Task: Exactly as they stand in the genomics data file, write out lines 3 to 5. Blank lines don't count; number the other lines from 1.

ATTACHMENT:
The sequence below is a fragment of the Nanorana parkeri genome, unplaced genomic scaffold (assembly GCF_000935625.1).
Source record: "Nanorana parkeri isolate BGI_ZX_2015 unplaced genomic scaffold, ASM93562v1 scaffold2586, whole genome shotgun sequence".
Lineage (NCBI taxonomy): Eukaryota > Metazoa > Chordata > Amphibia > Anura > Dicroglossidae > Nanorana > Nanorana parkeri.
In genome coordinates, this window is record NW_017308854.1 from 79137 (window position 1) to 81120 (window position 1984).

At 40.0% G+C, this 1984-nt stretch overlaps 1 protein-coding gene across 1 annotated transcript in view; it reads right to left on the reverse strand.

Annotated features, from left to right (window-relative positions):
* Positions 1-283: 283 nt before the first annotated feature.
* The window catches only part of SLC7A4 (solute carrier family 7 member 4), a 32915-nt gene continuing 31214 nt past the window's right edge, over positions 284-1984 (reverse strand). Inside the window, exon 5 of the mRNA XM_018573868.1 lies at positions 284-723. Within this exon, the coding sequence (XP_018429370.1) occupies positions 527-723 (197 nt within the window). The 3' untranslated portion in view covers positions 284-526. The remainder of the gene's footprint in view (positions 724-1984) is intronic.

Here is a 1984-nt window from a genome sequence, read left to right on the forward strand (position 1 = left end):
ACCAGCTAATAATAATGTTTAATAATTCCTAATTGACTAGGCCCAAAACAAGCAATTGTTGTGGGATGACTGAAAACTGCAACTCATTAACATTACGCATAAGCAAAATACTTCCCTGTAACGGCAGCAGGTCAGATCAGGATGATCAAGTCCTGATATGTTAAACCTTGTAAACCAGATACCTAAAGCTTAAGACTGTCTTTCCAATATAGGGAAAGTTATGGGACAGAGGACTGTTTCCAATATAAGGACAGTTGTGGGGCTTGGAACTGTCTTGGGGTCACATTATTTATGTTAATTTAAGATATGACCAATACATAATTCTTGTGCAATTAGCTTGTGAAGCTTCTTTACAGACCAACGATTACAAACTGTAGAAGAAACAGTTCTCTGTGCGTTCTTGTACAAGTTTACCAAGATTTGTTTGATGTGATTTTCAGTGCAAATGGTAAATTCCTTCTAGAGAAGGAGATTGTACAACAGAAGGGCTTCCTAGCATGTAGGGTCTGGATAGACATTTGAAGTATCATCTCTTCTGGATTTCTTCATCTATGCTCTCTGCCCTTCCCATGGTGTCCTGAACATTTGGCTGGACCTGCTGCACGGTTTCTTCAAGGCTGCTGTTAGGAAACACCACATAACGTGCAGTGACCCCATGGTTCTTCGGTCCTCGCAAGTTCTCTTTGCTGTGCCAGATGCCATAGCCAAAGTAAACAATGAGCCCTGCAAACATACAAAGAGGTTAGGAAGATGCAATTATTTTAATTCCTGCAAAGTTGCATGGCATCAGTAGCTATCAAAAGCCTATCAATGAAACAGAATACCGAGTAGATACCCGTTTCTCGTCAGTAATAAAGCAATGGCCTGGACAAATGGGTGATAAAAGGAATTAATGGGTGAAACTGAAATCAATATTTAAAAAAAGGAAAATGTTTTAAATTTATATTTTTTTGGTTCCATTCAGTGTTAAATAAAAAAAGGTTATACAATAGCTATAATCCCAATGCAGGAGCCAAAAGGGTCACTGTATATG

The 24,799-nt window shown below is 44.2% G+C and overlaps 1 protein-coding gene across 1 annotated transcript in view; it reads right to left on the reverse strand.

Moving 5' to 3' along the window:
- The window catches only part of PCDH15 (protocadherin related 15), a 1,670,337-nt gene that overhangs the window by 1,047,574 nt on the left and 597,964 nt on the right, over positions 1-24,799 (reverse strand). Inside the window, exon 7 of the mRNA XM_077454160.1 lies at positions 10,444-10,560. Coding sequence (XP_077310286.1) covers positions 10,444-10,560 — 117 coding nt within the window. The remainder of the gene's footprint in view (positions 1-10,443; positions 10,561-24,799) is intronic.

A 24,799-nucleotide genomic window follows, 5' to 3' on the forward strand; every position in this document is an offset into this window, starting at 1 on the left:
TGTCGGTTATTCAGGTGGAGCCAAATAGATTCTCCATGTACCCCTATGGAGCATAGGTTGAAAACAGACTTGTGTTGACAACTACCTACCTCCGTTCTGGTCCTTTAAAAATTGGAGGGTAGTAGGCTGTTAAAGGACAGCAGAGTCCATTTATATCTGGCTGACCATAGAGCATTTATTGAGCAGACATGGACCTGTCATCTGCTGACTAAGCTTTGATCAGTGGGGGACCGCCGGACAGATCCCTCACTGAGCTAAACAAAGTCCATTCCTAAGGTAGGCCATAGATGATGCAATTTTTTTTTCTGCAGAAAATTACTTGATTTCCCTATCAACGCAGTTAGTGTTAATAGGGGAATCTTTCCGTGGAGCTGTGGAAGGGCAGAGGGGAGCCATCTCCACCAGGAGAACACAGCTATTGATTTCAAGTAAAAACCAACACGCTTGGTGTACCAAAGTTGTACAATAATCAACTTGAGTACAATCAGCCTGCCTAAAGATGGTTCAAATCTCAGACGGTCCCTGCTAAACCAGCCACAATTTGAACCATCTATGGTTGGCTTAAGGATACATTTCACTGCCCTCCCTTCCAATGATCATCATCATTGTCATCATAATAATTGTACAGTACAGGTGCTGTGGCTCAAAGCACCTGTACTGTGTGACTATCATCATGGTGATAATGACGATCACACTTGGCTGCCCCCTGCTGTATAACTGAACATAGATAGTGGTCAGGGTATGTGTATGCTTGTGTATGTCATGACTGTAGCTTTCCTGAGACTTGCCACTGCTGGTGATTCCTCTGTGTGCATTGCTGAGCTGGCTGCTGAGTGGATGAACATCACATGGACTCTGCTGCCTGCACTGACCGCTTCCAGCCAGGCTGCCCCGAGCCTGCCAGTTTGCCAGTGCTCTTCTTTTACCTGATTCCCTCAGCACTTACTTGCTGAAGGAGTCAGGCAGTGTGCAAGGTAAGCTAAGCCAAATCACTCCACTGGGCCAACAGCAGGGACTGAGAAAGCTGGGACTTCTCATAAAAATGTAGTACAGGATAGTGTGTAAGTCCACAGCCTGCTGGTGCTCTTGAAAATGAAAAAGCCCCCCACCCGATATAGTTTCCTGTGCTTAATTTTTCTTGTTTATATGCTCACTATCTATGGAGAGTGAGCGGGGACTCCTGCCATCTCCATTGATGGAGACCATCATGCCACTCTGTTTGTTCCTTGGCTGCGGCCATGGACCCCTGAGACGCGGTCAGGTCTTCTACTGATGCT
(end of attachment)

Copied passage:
Lineage (NCBI taxonomy): Eukaryota > Metazoa > Chordata > Amphibia > Anura > Dicroglossidae > Nanorana > Nanorana parkeri.
In genome coordinates, this window is record NW_017308854.1 from 79137 (window position 1) to 81120 (window position 1984).

At 40.0% G+C, this 1984-nt stretch overlaps 1 protein-coding gene across 1 annotated transcript in view; it reads right to left on the reverse strand.